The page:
Food prices unlikely to impact Easter spending, report

By Chris Jones

- Last updated on GMT

Related tags Marketing Cost

Higher prices for eggs - both real ones and those made from
chocolate - are unlikely to deter US shoppers from celebrating
Easter as they always have done, according to research from
Nielsen.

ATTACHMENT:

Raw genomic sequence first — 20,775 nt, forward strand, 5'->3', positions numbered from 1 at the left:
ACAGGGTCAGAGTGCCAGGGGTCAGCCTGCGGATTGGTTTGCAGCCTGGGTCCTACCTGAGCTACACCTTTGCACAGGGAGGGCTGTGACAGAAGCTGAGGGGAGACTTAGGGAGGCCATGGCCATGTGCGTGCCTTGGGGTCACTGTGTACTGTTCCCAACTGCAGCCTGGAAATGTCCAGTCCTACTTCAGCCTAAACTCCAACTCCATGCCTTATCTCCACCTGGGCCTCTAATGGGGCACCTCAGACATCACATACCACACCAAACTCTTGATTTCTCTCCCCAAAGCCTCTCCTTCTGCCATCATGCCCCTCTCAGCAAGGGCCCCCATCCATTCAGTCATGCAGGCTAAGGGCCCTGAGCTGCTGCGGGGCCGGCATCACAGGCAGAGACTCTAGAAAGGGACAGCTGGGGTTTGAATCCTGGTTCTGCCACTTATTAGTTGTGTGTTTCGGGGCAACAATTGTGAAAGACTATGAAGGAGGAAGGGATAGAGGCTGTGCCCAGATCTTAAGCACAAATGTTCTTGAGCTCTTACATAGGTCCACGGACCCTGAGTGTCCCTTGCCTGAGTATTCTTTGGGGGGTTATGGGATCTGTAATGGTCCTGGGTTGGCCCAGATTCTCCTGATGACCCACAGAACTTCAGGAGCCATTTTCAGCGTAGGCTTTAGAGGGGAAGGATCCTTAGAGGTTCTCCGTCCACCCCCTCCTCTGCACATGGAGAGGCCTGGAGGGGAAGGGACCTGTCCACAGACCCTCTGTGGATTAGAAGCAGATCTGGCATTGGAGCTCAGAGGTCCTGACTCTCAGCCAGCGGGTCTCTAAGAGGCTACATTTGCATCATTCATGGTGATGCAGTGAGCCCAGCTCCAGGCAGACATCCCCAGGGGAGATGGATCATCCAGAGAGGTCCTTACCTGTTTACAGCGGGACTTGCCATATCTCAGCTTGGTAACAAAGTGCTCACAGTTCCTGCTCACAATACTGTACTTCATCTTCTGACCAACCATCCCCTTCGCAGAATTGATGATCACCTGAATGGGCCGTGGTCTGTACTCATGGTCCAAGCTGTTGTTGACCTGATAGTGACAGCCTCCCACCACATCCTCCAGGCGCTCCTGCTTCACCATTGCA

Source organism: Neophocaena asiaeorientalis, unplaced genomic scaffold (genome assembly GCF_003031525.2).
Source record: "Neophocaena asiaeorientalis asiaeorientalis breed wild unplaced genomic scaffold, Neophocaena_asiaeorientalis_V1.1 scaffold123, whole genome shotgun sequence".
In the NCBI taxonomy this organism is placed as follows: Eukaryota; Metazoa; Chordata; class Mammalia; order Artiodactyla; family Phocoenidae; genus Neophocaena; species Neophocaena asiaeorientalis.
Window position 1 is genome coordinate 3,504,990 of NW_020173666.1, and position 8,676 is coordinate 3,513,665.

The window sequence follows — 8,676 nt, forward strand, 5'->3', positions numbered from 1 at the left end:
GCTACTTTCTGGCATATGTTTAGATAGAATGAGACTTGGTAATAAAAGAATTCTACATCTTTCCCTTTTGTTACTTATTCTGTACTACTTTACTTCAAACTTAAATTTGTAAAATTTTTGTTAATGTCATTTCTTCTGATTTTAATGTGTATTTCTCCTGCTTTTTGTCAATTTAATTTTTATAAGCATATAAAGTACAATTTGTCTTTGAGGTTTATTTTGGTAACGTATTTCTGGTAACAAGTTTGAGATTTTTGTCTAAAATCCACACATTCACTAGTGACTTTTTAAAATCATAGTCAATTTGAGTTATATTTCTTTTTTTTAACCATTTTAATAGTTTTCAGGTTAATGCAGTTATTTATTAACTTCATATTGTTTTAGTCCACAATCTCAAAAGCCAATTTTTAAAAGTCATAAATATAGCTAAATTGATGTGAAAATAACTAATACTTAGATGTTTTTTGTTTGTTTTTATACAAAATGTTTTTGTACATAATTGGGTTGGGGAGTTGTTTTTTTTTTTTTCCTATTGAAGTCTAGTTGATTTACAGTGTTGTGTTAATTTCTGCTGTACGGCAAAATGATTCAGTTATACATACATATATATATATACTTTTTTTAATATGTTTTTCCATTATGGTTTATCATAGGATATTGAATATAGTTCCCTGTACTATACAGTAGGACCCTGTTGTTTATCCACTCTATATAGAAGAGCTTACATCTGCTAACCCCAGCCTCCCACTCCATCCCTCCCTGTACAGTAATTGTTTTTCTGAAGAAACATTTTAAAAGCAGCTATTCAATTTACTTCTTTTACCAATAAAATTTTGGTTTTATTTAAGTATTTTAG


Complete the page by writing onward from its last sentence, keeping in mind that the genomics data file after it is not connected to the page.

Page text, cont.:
US retail sales of eggs are expected to top more than $95m during the Easter holiday week, according to the market research company, as families prepare for the traditional round of egg decorating with little regard for the extra costs. "Egg prices are projected to increase for the third consecutive year as retailers and consumers continue to struggle with higher commodity and energy costs,"​ said Todd Hale, senior vice president of consumer & shopper insights at Nielsen Consumer Panel Services. "While we would expect to see some decline in the number of egg cartons sold given price increases, we certainly don't see consumers widely cutting back on this food staple and Easter's egg decorating tradition." ​ Higher ingredient prices are also likely to push up the cost of chocolate eggs this Easter, but Nielsen's research suggests that consumers are unlikely to cut back on spending in this area either. This, the market research group suggests, is due in no small part to significant advertising expenditure by chocolate and candy groups during the Easter period, which is now more important in advertising terms than Halloween. Data from the National Retail Federation (NRF) confirms Nielsen's predictions. This year Easter Sunday falls on 23 April, making its the earliest Easter since 1913. This fact, NRF said, is unlikely to have any adverse impact on consumer spending, according to a survey carried out on its behalf by BIGresearch, with total Easter-related spending likely to be around $14.44bn - or $135.03 per person - in 2008. Of this, the majority ($59.21) will be spent on Easter food and candy, the survey showed. What remains to be seen is whether the recent trends towards premium and gourmet chocolate products will continue this Easter, despite higher prices. Easter sales have accounted for more than a quarter of America's gourmet chocolate sales in recent years, according to data from Packaged Facts, as shoppers have looked to give gifts that are perhaps perceived as more stylish and even healthier than traditional Easter chocolates and candies. But the higher cost of these products - chocolate with higher cocoa content, organic chocolate or brands with exotic flavors, for example - may prove their downfall this year as belts are inevitably tightened. As for manufacturers of chocolate products who regard Easter as one of the most profitable holidays of the year (along with Christmas and Valentine's Day), there are indications that are benefiting from the early season. Nestle said this week that it has seen a strong start to 2008. Part of this has been its strategy of rising prices quickly in line with raw material price increases, but the early Easter also allowed it to collect revenues for seasonal products in the first quarter.

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